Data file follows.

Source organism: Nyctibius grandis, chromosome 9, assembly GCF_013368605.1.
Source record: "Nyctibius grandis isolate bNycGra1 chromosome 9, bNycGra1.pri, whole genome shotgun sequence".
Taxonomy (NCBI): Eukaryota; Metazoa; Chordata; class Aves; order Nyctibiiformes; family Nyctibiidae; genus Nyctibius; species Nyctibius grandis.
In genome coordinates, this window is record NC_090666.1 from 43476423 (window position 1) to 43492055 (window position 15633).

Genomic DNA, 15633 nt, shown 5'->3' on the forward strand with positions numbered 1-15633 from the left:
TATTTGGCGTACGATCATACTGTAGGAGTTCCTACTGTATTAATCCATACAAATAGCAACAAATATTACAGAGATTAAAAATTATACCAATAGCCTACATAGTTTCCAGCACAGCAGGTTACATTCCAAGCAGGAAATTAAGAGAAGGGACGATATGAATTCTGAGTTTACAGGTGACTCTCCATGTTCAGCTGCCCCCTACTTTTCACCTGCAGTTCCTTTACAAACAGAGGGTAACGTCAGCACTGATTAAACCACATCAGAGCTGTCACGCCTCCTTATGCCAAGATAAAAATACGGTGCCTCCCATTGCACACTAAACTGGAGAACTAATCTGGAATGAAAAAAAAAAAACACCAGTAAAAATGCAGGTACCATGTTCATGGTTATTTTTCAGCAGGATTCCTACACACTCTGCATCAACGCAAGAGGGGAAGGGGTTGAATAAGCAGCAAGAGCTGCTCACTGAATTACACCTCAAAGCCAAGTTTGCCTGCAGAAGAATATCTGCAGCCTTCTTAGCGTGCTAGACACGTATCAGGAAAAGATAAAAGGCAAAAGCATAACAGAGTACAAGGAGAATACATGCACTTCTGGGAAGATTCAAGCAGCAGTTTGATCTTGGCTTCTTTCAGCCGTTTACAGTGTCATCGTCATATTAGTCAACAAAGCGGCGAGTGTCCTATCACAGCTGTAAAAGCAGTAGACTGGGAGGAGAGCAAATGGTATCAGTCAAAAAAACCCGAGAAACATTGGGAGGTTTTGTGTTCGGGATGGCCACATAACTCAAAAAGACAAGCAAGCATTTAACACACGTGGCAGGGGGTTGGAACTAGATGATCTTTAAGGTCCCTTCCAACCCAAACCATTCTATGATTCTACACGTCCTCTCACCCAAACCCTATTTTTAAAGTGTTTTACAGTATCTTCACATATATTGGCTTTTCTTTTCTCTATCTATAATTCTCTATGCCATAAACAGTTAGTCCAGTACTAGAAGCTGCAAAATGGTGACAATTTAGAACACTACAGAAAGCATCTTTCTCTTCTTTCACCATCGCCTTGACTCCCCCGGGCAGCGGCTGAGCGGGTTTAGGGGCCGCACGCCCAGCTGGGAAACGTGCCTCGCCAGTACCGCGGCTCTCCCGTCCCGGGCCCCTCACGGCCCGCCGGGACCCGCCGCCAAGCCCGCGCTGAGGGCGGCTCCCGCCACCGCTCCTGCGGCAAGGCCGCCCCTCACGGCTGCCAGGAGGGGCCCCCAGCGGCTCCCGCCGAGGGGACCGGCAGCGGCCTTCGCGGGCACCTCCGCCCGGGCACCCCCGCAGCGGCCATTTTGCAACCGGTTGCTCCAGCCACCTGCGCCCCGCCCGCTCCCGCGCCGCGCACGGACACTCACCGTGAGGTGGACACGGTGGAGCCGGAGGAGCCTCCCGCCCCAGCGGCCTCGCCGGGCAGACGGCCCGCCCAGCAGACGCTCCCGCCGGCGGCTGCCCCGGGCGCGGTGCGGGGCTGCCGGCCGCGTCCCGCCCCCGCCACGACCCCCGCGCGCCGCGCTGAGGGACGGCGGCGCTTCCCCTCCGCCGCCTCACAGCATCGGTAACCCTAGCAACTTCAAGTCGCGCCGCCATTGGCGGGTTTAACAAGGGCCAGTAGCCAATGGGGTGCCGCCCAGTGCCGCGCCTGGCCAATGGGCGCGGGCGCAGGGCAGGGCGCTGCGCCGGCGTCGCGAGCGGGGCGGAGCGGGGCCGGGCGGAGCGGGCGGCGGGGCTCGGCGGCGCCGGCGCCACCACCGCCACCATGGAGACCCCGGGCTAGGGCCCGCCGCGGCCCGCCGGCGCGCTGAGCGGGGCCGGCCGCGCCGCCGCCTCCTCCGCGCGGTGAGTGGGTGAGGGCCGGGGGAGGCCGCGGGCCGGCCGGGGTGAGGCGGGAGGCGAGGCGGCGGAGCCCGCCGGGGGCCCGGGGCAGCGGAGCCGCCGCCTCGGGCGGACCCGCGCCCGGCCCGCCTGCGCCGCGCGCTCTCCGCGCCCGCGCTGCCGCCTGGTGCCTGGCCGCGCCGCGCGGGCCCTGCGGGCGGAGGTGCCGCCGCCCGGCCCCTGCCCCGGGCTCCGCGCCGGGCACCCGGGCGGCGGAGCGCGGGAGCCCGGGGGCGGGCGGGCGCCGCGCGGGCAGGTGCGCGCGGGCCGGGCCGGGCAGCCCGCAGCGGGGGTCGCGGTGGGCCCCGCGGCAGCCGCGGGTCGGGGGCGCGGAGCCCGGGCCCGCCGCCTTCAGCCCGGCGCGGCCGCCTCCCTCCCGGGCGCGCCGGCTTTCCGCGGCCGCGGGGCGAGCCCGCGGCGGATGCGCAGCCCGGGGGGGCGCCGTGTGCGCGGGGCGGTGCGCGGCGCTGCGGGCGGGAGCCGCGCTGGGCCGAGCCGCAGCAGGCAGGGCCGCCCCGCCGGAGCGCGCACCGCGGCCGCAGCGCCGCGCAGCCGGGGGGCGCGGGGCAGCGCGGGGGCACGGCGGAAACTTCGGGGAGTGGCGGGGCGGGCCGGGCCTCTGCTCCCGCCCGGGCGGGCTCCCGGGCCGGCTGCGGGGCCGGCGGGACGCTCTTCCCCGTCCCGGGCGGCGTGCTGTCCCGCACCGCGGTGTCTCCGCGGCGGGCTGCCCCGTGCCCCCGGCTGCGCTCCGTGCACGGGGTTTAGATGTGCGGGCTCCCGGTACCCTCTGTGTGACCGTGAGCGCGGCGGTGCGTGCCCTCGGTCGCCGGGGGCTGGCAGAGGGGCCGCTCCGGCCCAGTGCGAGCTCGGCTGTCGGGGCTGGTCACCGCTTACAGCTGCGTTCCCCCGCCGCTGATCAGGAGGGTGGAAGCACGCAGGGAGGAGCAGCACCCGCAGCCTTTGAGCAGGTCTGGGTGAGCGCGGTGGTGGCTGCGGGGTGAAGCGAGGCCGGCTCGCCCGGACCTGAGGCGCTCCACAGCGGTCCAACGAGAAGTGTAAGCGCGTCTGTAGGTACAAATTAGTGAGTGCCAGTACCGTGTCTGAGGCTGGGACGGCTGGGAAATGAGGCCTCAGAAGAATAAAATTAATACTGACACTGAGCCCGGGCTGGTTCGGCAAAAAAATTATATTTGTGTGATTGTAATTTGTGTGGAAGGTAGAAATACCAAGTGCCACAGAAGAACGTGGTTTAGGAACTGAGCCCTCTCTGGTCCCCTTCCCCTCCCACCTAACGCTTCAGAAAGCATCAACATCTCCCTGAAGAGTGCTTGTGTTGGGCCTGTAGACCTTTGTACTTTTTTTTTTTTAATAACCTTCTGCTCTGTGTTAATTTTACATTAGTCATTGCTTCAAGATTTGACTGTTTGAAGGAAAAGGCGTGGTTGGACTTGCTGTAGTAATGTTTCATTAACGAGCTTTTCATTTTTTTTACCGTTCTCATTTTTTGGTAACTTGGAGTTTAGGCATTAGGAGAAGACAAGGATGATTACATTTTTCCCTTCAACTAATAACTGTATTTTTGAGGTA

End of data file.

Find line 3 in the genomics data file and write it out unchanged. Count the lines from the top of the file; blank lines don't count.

Taxonomy (NCBI): Eukaryota; Metazoa; Chordata; class Aves; order Nyctibiiformes; family Nyctibiidae; genus Nyctibius; species Nyctibius grandis.